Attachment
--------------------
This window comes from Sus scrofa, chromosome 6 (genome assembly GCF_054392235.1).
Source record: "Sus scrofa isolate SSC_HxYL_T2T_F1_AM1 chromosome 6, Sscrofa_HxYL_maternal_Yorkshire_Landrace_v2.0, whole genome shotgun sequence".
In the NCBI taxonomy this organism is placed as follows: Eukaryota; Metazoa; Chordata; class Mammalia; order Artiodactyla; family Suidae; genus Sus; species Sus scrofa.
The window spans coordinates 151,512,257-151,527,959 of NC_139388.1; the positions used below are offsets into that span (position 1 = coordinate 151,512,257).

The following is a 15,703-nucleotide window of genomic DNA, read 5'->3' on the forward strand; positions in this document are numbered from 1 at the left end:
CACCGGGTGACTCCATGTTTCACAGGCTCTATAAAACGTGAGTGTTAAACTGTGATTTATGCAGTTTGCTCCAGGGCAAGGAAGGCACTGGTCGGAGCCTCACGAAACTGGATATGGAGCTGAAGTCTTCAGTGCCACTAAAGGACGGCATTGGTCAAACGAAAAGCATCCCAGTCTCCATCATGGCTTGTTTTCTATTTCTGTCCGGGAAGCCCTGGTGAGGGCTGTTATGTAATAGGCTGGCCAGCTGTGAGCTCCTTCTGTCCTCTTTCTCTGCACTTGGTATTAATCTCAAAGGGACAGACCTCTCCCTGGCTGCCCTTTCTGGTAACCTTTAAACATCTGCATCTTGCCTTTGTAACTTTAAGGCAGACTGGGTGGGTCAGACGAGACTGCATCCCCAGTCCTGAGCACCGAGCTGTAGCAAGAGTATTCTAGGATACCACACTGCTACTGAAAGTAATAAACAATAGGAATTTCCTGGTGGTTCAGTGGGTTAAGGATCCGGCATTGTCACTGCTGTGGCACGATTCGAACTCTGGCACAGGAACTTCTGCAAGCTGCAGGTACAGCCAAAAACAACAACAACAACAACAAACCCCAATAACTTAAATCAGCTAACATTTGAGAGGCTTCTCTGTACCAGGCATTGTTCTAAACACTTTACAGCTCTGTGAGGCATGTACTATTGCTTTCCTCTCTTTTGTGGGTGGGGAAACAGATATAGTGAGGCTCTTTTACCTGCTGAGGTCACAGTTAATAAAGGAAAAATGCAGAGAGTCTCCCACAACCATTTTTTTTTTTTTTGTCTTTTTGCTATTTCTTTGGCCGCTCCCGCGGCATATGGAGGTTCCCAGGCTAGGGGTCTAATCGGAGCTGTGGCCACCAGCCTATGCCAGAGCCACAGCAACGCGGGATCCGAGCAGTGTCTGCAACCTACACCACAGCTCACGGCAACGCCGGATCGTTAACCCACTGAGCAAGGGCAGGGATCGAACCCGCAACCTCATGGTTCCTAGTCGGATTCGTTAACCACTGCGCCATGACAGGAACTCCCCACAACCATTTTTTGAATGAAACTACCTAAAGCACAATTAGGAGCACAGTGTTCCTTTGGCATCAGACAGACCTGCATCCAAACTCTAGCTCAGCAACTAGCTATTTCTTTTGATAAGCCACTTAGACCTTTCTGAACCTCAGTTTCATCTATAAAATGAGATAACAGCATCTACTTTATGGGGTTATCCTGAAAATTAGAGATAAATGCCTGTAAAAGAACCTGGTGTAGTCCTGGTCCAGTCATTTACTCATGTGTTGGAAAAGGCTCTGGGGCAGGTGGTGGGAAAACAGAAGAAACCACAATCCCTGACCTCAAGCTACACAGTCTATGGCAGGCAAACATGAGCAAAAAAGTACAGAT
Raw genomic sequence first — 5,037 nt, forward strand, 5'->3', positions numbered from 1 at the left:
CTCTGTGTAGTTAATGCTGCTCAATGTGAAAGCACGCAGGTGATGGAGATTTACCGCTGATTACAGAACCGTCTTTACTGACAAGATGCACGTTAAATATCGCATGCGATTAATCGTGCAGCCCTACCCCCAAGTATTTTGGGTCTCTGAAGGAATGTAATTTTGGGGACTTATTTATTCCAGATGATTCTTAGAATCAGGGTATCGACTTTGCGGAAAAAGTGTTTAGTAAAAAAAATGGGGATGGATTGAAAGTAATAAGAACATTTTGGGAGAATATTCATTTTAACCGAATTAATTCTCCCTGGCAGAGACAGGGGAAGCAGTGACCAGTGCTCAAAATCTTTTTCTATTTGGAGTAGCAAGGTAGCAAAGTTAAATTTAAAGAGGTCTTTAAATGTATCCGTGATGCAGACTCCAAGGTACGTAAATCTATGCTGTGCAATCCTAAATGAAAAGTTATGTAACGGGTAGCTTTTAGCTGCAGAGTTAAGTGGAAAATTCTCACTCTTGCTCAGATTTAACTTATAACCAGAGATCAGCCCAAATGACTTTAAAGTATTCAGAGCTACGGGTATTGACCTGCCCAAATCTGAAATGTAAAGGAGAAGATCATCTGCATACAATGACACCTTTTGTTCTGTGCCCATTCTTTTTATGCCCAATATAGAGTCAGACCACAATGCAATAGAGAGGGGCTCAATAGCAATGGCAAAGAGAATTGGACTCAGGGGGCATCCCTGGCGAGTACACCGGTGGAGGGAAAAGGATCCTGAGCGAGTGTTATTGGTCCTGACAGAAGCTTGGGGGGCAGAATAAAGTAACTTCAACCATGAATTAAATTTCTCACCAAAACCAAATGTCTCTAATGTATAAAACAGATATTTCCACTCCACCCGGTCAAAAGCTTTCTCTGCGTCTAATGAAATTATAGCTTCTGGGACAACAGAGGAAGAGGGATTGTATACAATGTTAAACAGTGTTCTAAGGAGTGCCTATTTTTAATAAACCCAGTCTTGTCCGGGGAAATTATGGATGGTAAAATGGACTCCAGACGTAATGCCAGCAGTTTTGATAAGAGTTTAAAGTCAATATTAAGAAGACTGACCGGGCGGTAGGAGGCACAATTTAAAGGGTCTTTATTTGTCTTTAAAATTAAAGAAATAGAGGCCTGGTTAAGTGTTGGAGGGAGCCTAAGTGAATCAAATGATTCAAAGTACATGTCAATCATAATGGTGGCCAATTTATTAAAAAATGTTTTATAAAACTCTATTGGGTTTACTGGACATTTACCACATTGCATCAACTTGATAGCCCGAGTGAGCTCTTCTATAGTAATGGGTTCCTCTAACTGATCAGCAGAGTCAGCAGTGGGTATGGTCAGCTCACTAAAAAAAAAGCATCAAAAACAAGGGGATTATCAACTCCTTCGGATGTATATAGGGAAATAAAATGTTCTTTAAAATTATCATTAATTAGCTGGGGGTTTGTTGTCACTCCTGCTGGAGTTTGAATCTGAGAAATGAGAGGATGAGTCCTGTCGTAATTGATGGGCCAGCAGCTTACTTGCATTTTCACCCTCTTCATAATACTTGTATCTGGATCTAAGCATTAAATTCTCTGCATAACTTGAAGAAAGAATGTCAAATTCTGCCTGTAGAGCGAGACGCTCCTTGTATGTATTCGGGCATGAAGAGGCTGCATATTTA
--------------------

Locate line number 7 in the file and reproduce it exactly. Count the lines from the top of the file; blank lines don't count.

Raw genomic sequence first — 5,037 nt, forward strand, 5'->3', positions numbered from 1 at the left: